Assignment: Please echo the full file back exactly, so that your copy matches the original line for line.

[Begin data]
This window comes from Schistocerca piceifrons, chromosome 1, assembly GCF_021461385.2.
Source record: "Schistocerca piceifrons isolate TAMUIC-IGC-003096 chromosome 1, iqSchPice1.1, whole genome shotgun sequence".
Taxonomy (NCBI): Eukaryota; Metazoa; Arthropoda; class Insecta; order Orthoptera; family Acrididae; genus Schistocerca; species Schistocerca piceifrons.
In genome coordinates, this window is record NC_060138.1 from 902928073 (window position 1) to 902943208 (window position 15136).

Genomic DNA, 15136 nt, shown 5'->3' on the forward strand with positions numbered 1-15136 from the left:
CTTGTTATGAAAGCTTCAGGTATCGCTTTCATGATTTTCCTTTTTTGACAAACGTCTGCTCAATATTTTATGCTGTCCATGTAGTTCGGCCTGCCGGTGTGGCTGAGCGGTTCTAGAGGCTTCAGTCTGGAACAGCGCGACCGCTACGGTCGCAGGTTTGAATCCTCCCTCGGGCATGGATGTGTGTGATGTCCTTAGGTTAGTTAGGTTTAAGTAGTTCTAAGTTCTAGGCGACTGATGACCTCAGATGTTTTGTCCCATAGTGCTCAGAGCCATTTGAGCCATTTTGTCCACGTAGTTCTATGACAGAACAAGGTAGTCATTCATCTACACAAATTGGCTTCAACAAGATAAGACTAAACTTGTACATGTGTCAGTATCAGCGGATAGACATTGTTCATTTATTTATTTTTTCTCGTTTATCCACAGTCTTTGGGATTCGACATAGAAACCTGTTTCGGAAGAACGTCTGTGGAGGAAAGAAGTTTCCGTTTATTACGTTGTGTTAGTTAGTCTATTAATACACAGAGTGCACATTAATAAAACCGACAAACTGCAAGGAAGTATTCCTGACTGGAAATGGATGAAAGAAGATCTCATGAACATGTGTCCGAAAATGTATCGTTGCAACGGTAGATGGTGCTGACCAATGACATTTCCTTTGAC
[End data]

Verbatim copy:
This window comes from Schistocerca piceifrons, chromosome 1, assembly GCF_021461385.2.
Source record: "Schistocerca piceifrons isolate TAMUIC-IGC-003096 chromosome 1, iqSchPice1.1, whole genome shotgun sequence".
Taxonomy (NCBI): Eukaryota; Metazoa; Arthropoda; class Insecta; order Orthoptera; family Acrididae; genus Schistocerca; species Schistocerca piceifrons.
In genome coordinates, this window is record NC_060138.1 from 902928073 (window position 1) to 902943208 (window position 15136).

Genomic DNA, 15136 nt, shown 5'->3' on the forward strand with positions numbered 1-15136 from the left:
CTTGTTATGAAAGCTTCAGGTATCGCTTTCATGATTTTCCTTTTTTGACAAACGTCTGCTCAATATTTTATGCTGTCCATGTAGTTCGGCCTGCCGGTGTGGCTGAGCGGTTCTAGAGGCTTCAGTCTGGAACAGCGCGACCGCTACGGTCGCAGGTTTGAATCCTCCCTCGGGCATGGATGTGTGTGATGTCCTTAGGTTAGTTAGGTTTAAGTAGTTCTAAGTTCTAGGCGACTGATGACCTCAGATGTTTTGTCCCATAGTGCTCAGAGCCATTTGAGCCATTTTGTCCACGTAGTTCTATGACAGAACAAGGTAGTCATTCATCTACACAAATTGGCTTCAACAAGATAAGACTAAACTTGTACATGTGTCAGTATCAGCGGATAGACATTGTTCATTTATTTATTTTTTCTCGTTTATCCACAGTCTTTGGGATTCGACATAGAAACCTGTTTCGGAAGAACGTCTGTGGAGGAAAGAAGTTTCCGTTTATTACGTTGTGTTAGTTAGTCTATTAATACACAGAGTGCACATTAATAAAACCGACAAACTGCAAGGAAGTATTCCTGACTGGAAATGGATGAAAGAAGATCTCATGAACATGTGTCCGAAAATGTATCGTTGCAACGGTAGATGGTGCTGACCAATGACATTTCCTTTGAC